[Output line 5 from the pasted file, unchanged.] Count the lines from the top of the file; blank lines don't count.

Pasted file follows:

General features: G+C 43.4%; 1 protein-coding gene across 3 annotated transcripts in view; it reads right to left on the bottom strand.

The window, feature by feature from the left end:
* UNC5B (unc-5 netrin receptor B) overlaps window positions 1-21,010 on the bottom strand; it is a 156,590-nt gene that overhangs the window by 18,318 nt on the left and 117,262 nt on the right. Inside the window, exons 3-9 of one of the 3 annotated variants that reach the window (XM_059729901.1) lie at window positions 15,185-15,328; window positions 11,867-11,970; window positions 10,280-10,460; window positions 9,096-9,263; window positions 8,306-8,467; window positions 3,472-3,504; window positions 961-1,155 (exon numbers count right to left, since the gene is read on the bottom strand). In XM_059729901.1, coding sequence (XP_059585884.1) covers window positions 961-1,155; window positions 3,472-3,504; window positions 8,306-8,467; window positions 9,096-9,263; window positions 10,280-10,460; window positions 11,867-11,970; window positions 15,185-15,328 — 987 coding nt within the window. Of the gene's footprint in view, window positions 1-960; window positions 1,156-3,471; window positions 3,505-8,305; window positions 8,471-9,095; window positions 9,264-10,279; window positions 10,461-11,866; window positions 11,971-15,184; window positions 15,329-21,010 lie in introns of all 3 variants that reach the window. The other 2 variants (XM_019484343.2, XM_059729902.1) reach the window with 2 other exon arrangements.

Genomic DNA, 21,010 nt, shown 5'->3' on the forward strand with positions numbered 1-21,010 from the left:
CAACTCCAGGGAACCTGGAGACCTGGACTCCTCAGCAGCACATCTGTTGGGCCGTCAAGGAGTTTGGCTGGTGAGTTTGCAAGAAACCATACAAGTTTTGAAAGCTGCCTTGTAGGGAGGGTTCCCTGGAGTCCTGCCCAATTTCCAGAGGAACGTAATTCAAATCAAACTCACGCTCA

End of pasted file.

CAACTCCAGGGAACCTGGAGACCTGGACTCCTCAGCAGCACATCTGTTGGGCCGTCAAGGAGTTTGGCTGGTGAGTTTGCAAGAAACCATACAAGTTTTGAAAGCTGCCTTGTAGGGAGGGTTCCCTGGAGTCCTGCCCAATTTCCAGAGGAACGTAATTCAAATCAAACTCACGCTCA